Got gout? Don’t pout. It’s very common and curable

Gout is probably one of the most over-romanticized human ailments.

Literary giants of the Victorian and Edwardian age, including Charles Dickens, Anthony Trollope, Horace Walpole and George Eliot (Mary Anne Evans), all treated gout with what can only be called an unusual reverence.

Today even the National Institutes of Health admits “the merits of gout have been extolled over the centuries by physicians and laypersons,” and as NIH points out, “gout was regarded as a badge of nobility, a talisman against other afflictions and an aphrodisiac.”

Horace Walpole, the 4th earl of Oxford, went so far as to claim gout “prevents other illness and prolongs life.”

That’s wildly misguided praise for what we now know is actually a form of arthritis, which is broadly defined as joint inflammation.

Dr. Julio Pagan with the Cleveland Clinic Indian River Hospital’s Oslo Road location agreed to talk about the modern view of gout.

Asked when gout ceased being thought of as a malady of the wealthy, Pagan smiles and says, “I guess when the general population partook of the exorbitant lifestyle” once enjoyed mainly by the well-to-do, including, he says, a diet “rich in meat” and well lubricated with alcohol.

Pagan’s point is backed up by the U.S. Department of Agriculture and Forbes Magazine.

In 2018, says the USDA, Americans ate more red meat and poultry than ever before: an average of 222.2 pounds per person, which was up from 216.9 pounds in 2017. In 1818 or 1918 the vast majority of the country’s population consumed far less meat.

At the same time, Forbes reports 73 percent of the American adult population consumes at least some alcohol.

So what, exactly, causes gout? Uric acid, according to the Mayo Clinic.

It says, “Your body produces uric acid when it breaks down purines which are substances that are found naturally in your body,” but adds “purines are also found in certain foods, such as steak, organ meats and seafood. Other foods also promote higher levels of uric acid, such as alcoholic beverages, especially beer, and drinks sweetened with fruit sugar (fructose).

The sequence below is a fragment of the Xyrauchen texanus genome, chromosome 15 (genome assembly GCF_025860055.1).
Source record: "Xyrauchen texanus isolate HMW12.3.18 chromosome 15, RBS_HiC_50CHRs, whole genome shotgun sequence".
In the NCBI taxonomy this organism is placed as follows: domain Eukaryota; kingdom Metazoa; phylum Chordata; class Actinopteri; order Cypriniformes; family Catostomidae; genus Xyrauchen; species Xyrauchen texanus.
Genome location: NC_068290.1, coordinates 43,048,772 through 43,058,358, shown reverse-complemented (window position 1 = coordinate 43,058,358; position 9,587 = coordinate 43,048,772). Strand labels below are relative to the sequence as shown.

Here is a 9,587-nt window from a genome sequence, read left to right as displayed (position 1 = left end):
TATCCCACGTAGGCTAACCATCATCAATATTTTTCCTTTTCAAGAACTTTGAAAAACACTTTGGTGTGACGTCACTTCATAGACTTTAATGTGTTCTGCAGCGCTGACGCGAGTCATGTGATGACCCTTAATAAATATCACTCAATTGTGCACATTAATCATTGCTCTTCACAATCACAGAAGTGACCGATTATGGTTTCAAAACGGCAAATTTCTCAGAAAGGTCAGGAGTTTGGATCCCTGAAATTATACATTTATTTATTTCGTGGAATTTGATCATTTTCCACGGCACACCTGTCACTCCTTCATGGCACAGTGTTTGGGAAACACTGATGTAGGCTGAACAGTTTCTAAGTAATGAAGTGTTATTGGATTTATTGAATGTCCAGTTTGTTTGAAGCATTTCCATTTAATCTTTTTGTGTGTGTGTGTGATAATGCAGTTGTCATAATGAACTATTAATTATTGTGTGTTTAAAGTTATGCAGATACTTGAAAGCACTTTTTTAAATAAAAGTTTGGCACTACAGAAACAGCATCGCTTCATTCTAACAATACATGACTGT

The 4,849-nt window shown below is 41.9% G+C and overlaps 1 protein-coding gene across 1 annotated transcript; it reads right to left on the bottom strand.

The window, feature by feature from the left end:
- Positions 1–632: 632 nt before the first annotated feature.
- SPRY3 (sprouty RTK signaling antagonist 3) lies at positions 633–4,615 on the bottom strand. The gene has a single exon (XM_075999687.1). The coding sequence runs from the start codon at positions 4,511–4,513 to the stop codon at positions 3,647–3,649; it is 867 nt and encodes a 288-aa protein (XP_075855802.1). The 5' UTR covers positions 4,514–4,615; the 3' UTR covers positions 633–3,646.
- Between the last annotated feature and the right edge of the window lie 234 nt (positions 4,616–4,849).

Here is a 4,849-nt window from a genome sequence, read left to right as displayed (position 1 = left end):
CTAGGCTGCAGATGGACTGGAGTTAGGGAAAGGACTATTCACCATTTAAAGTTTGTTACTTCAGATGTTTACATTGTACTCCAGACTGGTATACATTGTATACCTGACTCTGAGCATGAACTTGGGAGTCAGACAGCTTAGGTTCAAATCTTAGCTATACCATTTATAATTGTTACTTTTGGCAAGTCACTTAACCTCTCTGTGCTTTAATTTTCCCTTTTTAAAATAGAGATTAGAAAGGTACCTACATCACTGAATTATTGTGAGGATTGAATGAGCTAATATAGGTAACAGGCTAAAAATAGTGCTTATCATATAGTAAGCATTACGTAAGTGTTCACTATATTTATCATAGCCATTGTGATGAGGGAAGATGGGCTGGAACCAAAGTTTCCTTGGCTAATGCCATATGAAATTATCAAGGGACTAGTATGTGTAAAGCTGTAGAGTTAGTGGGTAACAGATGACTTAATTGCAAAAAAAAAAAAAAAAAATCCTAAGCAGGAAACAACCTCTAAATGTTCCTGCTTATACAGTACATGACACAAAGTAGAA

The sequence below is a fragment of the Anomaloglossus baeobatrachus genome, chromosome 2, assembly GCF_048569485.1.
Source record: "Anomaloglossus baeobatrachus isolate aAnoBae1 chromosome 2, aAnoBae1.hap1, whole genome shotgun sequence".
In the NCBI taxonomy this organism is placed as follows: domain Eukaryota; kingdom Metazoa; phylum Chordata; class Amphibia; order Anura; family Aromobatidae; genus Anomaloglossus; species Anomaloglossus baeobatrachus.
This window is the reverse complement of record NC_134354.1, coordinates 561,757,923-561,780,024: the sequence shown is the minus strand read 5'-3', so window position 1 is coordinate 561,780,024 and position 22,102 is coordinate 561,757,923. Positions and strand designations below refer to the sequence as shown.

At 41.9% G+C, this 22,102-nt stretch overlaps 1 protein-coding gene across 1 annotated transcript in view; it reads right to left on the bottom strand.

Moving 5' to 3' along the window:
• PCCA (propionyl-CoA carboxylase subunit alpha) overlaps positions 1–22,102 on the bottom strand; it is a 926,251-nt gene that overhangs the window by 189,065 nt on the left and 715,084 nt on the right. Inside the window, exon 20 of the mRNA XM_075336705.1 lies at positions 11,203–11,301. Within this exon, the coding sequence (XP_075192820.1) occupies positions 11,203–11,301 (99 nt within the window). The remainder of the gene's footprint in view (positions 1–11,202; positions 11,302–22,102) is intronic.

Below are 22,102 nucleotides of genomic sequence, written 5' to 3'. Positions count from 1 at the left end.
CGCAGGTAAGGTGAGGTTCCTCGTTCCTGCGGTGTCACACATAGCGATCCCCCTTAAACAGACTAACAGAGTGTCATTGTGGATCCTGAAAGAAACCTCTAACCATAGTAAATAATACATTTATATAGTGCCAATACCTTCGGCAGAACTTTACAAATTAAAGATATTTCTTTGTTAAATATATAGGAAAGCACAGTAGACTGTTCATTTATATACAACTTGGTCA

“Normally, uric acid dissolves in your blood and passes through your kidneys into your urine. But sometimes either your body produces too much uric acid or your kidneys excrete too little uric acid. When this happens, uric acid can build up, forming sharp, needle-like urate crystals in a joint or surrounding tissue that cause pain, inflammation and swelling.”

That’s gout – which Pagan says has “a genetic component to it” as well. You may be pre-disposed to gout based on your genes. “Gout has become more common in the United States in the past two decades, in part because of the nation’s obesity crisis and a greater frequency of high blood pressure, new research indicates,” according to WebMD.com. “The condition now affects about 8.3 million people, or 4 percent of the population. And the risk of getting gout increases with age.”

The good news is that gout “is a very treatable disorder,” according to Pagan. “It’s usually fairly easy to pick up on and can be prevented with minor limitations to diet [and] with medication.”

Those medications could include Colchicine, Indomethacin, Proboscidean and assorted anti-inflammatories, though Pagan adds “we also use vitamin C as a ‘poor mans’ Proboscidean, which does much of the same thing.”

There is, however, a serious caveat to the treatability of gout: What might seem to be gout could be cancer.

“If an adult suddenly develops gout and they don’t have the typical risk factors – they are not a heavy meat eater and don’t imbibe in a lot of alcohol – as a doctor, you have to think of that as [potentially] a tumorous process. [In that case] it’s important to at least get a complete blood count and look for other evidence of other types of tumors.”

A veteran internal medicine and adult medicine specialist from Brooklyn, N.Y., by way of St. Petersburg, Fla., Pagan cautions that ignoring an attack of gout may only make matters worse.

Even if cancer is not detected, those who can withstand the sudden, severe attacks of pain, swelling, redness and tenderness in the joints – most often the joint at the base of the big toe – may be setting themselves up for even more pain in the future as the condition spreads, because, Pagan says, “arthritis can develop in other joints down the road.”

Aside from genetics and diet, other contributing factors in gout can include obesity, high blood pressure, diabetes, metabolic syndrome as well as heart and kidney diseases. Even having had a recent surgery has been associated with an increased risk of experiencing a gout attack.

So, if you’ve got gout – or think you might – brush off those Victorian- and Edwardian-era misconceptions and go see your primary care physician.

Dr. Julio Pagan is with Cleveland Clinic Indian River Hospital. He works from the hospital’s satellite branch at 4165 9th Street SW (off Oslo Road), Suite 106. The phone number is 772-569-7706.

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